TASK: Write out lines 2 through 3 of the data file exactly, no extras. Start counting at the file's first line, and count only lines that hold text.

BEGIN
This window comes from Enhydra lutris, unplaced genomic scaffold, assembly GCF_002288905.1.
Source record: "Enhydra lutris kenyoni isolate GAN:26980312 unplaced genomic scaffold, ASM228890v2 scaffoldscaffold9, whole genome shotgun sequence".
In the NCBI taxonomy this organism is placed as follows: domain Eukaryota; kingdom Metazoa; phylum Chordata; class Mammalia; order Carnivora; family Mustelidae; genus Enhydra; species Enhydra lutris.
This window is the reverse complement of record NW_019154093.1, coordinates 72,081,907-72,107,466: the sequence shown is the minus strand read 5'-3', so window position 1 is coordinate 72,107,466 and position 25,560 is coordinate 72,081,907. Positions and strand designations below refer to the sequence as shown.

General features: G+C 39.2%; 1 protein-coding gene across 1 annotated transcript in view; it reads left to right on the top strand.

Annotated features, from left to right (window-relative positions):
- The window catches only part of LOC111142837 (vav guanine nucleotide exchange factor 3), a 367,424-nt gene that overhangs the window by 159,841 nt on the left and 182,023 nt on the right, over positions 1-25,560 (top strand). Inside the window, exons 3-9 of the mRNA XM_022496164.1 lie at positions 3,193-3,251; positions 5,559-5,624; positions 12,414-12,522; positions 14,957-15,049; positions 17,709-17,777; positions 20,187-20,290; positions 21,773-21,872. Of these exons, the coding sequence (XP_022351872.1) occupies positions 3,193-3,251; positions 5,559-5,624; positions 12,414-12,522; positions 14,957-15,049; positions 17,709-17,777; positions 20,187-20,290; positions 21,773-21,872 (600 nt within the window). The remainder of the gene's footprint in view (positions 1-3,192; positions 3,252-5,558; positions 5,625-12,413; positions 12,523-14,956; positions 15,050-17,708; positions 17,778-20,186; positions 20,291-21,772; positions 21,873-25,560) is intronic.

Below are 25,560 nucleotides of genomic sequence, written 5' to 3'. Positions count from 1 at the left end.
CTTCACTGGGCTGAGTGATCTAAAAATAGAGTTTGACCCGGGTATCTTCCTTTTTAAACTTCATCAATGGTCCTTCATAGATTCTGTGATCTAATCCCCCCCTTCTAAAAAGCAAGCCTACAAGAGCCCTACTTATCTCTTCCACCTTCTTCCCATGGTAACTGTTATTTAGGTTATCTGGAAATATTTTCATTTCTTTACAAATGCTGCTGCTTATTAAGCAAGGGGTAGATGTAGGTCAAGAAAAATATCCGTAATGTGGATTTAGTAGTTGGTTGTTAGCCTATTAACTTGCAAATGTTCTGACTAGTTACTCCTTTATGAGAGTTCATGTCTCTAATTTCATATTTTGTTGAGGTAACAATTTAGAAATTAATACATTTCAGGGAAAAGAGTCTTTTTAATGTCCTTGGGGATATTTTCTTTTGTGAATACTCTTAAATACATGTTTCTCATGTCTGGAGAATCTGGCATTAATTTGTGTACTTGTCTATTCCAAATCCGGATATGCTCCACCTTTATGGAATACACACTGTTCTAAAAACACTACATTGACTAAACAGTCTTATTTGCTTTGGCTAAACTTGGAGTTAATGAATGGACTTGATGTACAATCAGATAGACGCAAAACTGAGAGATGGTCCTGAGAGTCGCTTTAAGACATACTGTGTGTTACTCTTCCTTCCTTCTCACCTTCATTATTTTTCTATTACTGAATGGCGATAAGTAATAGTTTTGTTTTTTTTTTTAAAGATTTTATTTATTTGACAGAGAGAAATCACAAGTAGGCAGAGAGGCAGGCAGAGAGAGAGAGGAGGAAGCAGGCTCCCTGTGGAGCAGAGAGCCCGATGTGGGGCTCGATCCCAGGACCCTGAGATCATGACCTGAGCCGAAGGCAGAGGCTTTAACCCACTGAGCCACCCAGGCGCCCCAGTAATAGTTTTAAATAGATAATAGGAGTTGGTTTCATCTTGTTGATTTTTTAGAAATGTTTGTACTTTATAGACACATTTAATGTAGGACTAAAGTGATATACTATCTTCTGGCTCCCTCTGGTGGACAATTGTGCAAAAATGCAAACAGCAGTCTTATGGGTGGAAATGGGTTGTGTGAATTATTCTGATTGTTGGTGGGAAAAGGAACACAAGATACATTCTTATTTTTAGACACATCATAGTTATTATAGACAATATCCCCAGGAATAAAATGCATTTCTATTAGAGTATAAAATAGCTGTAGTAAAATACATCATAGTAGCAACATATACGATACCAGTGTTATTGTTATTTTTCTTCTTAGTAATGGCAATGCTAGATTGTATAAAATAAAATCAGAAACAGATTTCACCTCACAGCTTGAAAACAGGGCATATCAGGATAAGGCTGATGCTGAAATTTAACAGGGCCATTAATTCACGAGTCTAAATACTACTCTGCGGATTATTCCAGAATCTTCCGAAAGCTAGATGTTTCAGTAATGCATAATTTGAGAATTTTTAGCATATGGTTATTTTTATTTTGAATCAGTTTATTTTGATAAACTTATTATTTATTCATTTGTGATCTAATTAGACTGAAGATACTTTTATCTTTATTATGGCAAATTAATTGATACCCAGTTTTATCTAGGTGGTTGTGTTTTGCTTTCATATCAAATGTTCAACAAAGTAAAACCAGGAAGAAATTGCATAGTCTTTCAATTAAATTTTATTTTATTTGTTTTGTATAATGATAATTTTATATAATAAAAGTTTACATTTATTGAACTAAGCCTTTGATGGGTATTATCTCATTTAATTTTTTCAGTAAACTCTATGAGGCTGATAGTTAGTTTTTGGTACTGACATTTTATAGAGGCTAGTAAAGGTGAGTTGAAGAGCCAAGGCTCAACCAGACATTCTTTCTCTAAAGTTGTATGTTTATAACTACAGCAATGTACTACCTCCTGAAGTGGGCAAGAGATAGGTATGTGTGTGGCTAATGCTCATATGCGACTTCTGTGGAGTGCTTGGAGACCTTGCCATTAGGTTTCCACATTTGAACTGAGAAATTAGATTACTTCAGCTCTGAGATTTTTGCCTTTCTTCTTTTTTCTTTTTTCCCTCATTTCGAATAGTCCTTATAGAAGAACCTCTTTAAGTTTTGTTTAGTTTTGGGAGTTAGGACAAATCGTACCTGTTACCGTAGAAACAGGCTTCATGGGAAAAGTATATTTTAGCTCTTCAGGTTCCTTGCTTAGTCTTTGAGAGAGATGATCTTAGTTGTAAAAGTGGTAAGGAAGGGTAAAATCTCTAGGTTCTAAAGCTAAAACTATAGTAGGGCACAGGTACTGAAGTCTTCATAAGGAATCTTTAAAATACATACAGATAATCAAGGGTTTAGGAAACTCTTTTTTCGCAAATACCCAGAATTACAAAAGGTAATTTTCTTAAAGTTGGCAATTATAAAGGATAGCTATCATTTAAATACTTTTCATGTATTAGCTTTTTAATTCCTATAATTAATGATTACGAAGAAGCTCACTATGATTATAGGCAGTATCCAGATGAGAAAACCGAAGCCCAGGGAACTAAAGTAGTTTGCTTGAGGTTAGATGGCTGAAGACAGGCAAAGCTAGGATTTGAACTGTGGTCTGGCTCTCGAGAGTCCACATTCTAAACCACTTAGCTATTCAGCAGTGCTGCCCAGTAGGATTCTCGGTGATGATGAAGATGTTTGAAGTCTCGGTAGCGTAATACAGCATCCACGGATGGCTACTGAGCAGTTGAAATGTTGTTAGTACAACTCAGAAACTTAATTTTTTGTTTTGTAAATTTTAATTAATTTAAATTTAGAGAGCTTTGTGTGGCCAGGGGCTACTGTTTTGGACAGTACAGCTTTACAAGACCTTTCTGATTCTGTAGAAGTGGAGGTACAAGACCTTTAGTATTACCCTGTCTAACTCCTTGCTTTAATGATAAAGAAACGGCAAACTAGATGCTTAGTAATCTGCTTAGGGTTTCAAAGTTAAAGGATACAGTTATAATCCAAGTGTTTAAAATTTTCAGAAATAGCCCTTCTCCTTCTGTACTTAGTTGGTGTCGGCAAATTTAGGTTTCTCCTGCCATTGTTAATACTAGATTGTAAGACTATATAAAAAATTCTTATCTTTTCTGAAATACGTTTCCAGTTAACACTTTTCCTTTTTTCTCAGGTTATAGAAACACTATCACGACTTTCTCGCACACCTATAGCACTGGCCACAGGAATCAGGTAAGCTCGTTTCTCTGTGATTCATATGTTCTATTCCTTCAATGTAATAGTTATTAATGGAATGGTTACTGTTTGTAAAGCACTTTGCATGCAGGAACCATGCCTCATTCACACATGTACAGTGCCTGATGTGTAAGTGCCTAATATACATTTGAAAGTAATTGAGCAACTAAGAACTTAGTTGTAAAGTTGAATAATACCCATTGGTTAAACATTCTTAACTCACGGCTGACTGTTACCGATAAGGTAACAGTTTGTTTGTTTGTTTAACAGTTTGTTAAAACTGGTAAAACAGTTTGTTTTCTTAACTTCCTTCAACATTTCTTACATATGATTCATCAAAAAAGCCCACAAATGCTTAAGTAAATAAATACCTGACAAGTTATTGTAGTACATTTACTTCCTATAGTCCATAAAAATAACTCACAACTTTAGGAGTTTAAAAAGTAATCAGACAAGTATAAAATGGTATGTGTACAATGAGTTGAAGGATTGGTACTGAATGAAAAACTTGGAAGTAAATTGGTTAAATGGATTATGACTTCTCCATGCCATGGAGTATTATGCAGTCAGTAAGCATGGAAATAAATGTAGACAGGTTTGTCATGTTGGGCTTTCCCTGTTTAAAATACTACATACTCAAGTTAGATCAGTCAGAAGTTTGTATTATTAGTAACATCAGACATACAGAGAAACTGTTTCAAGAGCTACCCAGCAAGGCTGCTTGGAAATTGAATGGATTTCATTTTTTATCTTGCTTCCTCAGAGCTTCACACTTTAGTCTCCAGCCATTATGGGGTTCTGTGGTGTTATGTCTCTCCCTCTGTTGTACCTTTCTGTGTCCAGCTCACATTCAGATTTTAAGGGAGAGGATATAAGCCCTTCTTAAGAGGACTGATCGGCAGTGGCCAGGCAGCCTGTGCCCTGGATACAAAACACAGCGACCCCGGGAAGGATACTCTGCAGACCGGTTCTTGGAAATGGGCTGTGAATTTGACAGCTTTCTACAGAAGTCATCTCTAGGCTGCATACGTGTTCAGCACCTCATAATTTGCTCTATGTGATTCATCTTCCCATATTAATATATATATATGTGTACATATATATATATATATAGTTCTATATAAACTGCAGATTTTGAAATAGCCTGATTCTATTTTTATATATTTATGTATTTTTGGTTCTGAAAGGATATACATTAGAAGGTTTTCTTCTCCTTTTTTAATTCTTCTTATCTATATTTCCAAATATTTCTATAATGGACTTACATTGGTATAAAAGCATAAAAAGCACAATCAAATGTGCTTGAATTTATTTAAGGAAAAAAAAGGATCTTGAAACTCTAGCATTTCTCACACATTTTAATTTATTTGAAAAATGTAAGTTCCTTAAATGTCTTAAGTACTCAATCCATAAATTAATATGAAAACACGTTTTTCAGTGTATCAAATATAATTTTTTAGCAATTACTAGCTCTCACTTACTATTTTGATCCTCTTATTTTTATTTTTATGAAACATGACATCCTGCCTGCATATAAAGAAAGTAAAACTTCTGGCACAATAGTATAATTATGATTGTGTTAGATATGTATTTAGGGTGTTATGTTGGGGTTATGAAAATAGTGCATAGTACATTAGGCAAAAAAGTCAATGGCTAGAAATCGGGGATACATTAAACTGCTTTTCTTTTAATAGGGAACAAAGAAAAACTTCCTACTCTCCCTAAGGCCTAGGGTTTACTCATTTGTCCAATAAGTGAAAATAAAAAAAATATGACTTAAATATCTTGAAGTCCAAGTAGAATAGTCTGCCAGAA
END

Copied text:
Source record: "Enhydra lutris kenyoni isolate GAN:26980312 unplaced genomic scaffold, ASM228890v2 scaffoldscaffold9, whole genome shotgun sequence".
In the NCBI taxonomy this organism is placed as follows: domain Eukaryota; kingdom Metazoa; phylum Chordata; class Mammalia; order Carnivora; family Mustelidae; genus Enhydra; species Enhydra lutris.